How bittersweet today has been. Although it is my final day at COP21 in Le Bourget, my experience has been like no other. After years of hearing about the COP meetings and learning about climate and envrionmental policy in my studies at Moravian, I feel as if I have found my niche and could not think of a better experience than to attend such a prestigous and important event.
I attended an overflow viewing room to watch the negotiations today on the ADP (Ad Hoc working group on the Durban Platform for enhanced action) - a mouthful I know. I'd like to stress the importance for these meetings to be displayed in viewing rooms for observers because it creates a transparant political process that adds to the two-way process. What an exciting event and educational experience no classroom lecture could ever teach. No book could explain to you the tension, anxiety, and passion of delegates as they work through a document and raise questions or concerns about terminology, relevance, and importance of words. People may wonder why the process may go so slow, but in watching such meetings one will certainly begin to understand. Sometimes formalities along with confusion on processes burden the meetings' time constraints and I feel as if it be best to diminish such causes to increase the efficiency of the process, but no political process is perfect, unfortunately the same goes for COP meetings, especially since a consensus is needed for approval of documents and it is a lot harder than you think to get a developed nation and a small island nation to agree on the same thing.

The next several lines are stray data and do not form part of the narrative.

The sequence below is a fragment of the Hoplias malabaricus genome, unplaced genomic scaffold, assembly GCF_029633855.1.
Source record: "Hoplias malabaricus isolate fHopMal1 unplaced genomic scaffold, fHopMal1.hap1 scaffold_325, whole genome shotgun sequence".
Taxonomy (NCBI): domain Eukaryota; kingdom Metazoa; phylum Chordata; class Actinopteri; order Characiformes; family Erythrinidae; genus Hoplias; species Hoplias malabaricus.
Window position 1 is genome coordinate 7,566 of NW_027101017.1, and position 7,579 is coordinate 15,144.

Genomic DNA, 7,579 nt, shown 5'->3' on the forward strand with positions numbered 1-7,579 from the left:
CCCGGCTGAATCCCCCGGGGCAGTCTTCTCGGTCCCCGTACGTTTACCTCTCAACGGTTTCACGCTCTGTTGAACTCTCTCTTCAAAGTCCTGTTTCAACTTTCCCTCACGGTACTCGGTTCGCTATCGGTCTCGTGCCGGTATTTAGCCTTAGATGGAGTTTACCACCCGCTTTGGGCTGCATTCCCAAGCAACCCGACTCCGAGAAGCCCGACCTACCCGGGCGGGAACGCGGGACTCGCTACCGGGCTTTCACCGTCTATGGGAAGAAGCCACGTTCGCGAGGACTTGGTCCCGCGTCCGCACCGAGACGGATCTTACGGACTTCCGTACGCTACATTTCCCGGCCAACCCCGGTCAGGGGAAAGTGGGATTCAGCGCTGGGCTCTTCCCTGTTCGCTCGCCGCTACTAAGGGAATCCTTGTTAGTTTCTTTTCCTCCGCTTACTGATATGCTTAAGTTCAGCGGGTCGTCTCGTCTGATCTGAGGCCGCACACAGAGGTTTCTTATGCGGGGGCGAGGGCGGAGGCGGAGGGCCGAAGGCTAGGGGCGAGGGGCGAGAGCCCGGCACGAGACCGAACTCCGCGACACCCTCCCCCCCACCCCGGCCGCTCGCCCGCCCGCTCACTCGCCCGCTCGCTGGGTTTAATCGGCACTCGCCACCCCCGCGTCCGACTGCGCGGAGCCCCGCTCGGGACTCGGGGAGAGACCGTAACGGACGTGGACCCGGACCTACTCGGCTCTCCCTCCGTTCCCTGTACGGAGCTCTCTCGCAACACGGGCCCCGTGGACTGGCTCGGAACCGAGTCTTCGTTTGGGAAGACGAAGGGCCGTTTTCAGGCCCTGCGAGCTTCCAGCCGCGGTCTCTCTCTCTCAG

Here is a link to the document the delegates were working on: http://email@example.com
As you can see, there are numerous brackets around phrases, sentences, and paragraphs. These represent where the language is not finalized and still needs a consesus approval. When I first looked at the document I couldn't believe it's length as well as all the brackets it contained. How could we ever get an agreement? But we have to be optimistic that these representatives will continue to fight for action and continue to realize the ever decreasing amount of time and increasing amount of destruction from climate change.
I cannot wait to see if the goal for the ADP draft to be finalized by Saturday at noon, since when I left at 4 PM Friday they had not moved on from Article 2. We must stay hopeful and be the agents of change the world needs. You can make a difference right at home, it's as simple as walking or riding a bike instead of driving a car, switching of a light switch when leaving a room, planting a tree, recycling, unplugging chargers from walls when not in use, as well as advocating local elected officials to take action on energy efficiency, public transport, and adoption of climate/ environmental action policy. We are all agents of change and we need to work for the world that we want.
Here are some images from througout my week in Paris:
This image along with others can be found displayed throughout the city raising awareness for actions on climate change now. (Translation "Act for Climate)
The Eiffel Tower took on a new look this week with a light show projection of a growing forest and changing phrases related to climate change action.
Last image walking out of the Le Bourget COP21 venue.
Happy COP21-ing this is will be an experience I will never forget!
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